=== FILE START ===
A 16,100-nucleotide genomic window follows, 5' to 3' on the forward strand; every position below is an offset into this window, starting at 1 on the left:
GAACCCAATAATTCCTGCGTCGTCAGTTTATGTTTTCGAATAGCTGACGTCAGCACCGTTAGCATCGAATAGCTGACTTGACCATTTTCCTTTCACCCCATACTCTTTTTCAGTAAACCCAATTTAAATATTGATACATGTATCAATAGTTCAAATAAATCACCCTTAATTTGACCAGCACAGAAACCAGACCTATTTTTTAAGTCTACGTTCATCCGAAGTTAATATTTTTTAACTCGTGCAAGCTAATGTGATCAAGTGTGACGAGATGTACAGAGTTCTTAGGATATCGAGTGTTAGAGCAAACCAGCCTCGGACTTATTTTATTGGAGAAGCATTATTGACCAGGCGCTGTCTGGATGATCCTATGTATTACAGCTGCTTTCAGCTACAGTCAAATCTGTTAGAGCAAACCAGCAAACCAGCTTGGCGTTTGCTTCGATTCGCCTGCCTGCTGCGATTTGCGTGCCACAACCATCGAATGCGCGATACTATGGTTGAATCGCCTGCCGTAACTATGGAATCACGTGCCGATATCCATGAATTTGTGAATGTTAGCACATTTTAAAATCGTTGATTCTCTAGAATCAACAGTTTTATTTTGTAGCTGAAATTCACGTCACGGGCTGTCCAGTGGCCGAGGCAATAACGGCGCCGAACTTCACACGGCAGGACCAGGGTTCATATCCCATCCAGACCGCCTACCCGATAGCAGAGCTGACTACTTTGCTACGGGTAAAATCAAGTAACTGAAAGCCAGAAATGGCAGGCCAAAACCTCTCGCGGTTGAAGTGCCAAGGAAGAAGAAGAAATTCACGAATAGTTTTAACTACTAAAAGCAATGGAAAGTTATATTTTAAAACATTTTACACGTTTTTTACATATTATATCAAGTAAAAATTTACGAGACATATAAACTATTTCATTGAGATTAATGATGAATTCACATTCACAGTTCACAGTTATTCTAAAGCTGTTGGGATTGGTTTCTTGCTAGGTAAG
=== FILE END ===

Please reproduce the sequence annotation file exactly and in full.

A 16,100-nucleotide genomic window follows, 5' to 3' on the forward strand; every position below is an offset into this window, starting at 1 on the left:
GAACCCAATAATTCCTGCGTCGTCAGTTTATGTTTTCGAATAGCTGACGTCAGCACCGTTAGCATCGAATAGCTGACTTGACCATTTTCCTTTCACCCCATACTCTTTTTCAGTAAACCCAATTTAAATATTGATACATGTATCAATAGTTCAAATAAATCACCCTTAATTTGACCAGCACAGAAACCAGACCTATTTTTTAAGTCTACGTTCATCCGAAGTTAATATTTTTTAACTCGTGCAAGCTAATGTGATCAAGTGTGACGAGATGTACAGAGTTCTTAGGATATCGAGTGTTAGAGCAAACCAGCCTCGGACTTATTTTATTGGAGAAGCATTATTGACCAGGCGCTGTCTGGATGATCCTATGTATTACAGCTGCTTTCAGCTACAGTCAAATCTGTTAGAGCAAACCAGCAAACCAGCTTGGCGTTTGCTTCGATTCGCCTGCCTGCTGCGATTTGCGTGCCACAACCATCGAATGCGCGATACTATGGTTGAATCGCCTGCCGTAACTATGGAATCACGTGCCGATATCCATGAATTTGTGAATGTTAGCACATTTTAAAATCGTTGATTCTCTAGAATCAACAGTTTTATTTTGTAGCTGAAATTCACGTCACGGGCTGTCCAGTGGCCGAGGCAATAACGGCGCCGAACTTCACACGGCAGGACCAGGGTTCATATCCCATCCAGACCGCCTACCCGATAGCAGAGCTGACTACTTTGCTACGGGTAAAATCAAGTAACTGAAAGCCAGAAATGGCAGGCCAAAACCTCTCGCGGTTGAAGTGCCAAGGAAGAAGAAGAAATTCACGAATAGTTTTAACTACTAAAAGCAATGGAAAGTTATATTTTAAAACATTTTACACGTTTTTTACATATTATATCAAGTAAAAATTTACGAGACATATAAACTATTTCATTGAGATTAATGATGAATTCACATTCACAGTTCACAGTTATTCTAAAGCTGTTGGGATTGGTTTCTTGCTAGGTAAG